Don’t be put off by the tricky name – High Intensity Interval Training (HIIT) is something any active person can do. What makes it such a brilliant tool for everyone to try is how quickly it can shape your body and take your fitness up to another level. It’s also one of the best ways to increase your body’s fat-burning potential.
What is it exactly?
As the name suggests, HIIT is all about intervals of contrasting training. Brief but intense bursts of exercise (where you give maximum effort) are followed by low-intensity recovery or rest periods. For example, you might alternate 30-second sprints with 30 seconds of brisk walking or resting, repeated eight times. Don’t be put off by the challenge: HIIT is adaptable to you. If your heart is racing, you’ve found the intensity that’s right for your fitness level. And remember, you only have to work hard for a short time – a typical HIIT workout is completed in 20 minutes, so it's over quickly and the rewards are worth the sweat.
To get straight to the heart of this style of training, we spoke to HIIT expert, Fitness First Health and Fitness Manager, Andy McTaggart…
What is a HIIT workout like?
Hard work but fun! My clients look forward to their HIIT workouts. Training is intense but incredibly effective. People are short of time and want big results, so they’re looking for a session that leaves them knowing and feeling that they have worked hard.
What makes HIIT so popular?
It’s a major boost to your cardiovascular system and metabolic rate. But what people really love about it is that it burns fat faster than conventional training – and for up to 48 hours after you’ve left the gym. There’s nothing like HIIT for burning calories both during and after your workout. It also appears to limit the muscle loss that can be associated with weight loss.
Is it right for everybody?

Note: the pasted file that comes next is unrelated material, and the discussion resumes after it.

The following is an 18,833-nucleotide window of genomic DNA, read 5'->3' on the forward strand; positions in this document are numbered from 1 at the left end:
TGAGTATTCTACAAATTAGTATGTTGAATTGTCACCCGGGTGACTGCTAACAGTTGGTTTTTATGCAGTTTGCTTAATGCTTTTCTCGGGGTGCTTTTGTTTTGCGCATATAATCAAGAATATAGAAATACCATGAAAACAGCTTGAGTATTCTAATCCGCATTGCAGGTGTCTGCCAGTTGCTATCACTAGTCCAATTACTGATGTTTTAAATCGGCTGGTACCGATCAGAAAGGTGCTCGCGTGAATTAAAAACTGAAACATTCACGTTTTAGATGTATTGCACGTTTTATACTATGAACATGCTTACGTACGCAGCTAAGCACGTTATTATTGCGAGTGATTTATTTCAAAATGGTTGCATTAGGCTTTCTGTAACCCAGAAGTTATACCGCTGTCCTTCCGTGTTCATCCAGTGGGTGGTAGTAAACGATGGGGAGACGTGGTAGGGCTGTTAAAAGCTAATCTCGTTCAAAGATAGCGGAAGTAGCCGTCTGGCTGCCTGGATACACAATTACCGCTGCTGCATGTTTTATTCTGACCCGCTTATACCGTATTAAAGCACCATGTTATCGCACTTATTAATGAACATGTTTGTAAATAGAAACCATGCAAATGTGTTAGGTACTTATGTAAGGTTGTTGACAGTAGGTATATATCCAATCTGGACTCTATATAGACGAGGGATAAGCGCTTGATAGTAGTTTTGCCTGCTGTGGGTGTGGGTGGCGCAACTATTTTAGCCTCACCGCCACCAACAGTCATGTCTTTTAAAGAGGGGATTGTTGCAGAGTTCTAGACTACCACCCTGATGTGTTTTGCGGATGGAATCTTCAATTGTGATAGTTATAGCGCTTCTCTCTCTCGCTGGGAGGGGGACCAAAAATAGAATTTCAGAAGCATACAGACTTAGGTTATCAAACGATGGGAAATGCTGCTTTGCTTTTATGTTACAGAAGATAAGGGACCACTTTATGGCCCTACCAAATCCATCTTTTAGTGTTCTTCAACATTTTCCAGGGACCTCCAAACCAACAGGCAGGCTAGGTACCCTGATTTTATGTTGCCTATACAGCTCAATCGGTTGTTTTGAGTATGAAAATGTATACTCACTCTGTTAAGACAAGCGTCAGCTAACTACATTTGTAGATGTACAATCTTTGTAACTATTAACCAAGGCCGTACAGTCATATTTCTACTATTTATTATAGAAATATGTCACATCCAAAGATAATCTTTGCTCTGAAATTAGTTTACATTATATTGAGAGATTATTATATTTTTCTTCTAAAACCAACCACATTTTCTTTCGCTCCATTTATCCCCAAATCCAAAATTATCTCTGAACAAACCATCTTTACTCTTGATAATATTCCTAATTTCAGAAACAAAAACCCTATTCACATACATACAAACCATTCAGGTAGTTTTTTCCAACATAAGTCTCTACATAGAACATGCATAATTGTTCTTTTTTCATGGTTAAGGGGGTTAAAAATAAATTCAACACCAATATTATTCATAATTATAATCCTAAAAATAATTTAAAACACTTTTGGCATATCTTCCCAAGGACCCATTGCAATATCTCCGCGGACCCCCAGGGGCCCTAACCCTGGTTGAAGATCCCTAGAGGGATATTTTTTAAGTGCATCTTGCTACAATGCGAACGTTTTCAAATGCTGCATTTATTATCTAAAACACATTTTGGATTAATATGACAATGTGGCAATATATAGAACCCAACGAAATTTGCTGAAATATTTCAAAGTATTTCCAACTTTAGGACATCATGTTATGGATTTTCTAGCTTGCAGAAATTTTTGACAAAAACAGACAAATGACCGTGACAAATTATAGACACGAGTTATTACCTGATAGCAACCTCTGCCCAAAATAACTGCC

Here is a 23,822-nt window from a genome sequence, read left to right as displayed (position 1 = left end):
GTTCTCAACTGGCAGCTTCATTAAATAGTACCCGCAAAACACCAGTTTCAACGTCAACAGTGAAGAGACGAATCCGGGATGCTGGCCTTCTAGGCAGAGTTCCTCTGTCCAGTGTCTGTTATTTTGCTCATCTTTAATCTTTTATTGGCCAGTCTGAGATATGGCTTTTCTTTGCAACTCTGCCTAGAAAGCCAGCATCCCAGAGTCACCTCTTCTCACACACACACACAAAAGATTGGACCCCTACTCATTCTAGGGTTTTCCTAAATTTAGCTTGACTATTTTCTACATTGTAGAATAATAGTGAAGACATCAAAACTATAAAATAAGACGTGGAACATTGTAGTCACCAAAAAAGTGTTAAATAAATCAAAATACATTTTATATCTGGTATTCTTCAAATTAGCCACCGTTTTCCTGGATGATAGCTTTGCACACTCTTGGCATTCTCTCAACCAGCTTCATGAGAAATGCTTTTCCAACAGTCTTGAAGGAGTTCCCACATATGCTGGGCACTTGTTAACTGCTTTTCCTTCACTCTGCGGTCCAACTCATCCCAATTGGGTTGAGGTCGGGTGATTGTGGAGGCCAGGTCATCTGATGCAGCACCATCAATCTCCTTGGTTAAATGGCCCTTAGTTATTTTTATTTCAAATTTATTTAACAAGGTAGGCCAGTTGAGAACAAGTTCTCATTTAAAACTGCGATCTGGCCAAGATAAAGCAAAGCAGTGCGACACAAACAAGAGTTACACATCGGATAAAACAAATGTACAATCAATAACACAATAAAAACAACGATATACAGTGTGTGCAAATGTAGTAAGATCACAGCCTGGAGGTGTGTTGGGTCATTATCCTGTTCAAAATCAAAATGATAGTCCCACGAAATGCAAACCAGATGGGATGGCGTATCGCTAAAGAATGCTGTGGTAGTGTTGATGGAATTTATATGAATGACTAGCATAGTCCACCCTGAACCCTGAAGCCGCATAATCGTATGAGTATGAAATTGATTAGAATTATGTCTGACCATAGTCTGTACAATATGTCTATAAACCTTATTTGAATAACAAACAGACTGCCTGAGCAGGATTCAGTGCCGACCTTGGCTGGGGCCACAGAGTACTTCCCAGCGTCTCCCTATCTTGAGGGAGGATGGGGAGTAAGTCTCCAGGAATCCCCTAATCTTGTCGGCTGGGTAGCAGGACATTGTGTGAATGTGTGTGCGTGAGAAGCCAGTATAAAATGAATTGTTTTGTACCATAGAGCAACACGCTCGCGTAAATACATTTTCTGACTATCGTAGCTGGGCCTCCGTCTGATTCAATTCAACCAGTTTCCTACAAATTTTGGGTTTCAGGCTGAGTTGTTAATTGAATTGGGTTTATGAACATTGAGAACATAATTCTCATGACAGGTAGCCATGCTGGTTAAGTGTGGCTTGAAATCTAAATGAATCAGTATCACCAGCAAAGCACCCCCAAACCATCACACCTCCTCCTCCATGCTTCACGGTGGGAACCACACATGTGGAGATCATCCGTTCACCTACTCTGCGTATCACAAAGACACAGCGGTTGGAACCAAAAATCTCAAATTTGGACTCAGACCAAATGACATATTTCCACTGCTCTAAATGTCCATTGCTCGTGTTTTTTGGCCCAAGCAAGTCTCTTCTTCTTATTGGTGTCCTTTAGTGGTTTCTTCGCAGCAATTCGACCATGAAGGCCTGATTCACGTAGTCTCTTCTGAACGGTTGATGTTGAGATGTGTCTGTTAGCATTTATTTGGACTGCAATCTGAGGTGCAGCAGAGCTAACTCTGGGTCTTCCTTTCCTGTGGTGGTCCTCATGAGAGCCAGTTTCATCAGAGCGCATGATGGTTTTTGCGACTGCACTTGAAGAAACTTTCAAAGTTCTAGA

Yes, you just need to choose the right exercises for your fitness level. When creating a HIIT workout, focus on the intensity of the workout rather than on the complexity of the exercises. It is all about working as hard as possible for the required period, so ditch any complicated exercises and start with simple bodyweight movements like squats, press-ups and burpees. Keep the workout simple and train hard.
Andy’s top tip: Keep it short
The ideal HIIT session is no longer than 20-30 minutes in entirety – so three 5-to-7 minute workouts in which you alternate short periods of high-intensity activity with lower-intensity activity. If you train for too long your level of intensity will decrease and, with it, the effectiveness of your workout.
If you’re a gym newbie: Start with the most basic exercises and gradually progress as you start to find these easier. Keep the movements simple and focus on giving 100% from the very beginning.
Andy recommends this routine…
Start with a 1:1 work-to-rest ratio and aim to work out for 20 minutes in total. For example, alternate a minute of jogging with a minute of brisk walking and repeat. If you find this routine too easy you can decrease the amount of rest time or increase the work time for each exercise. Another option is to increase the total workout time. Always warm up and cool down for at least five minutes before and after each HIIT session.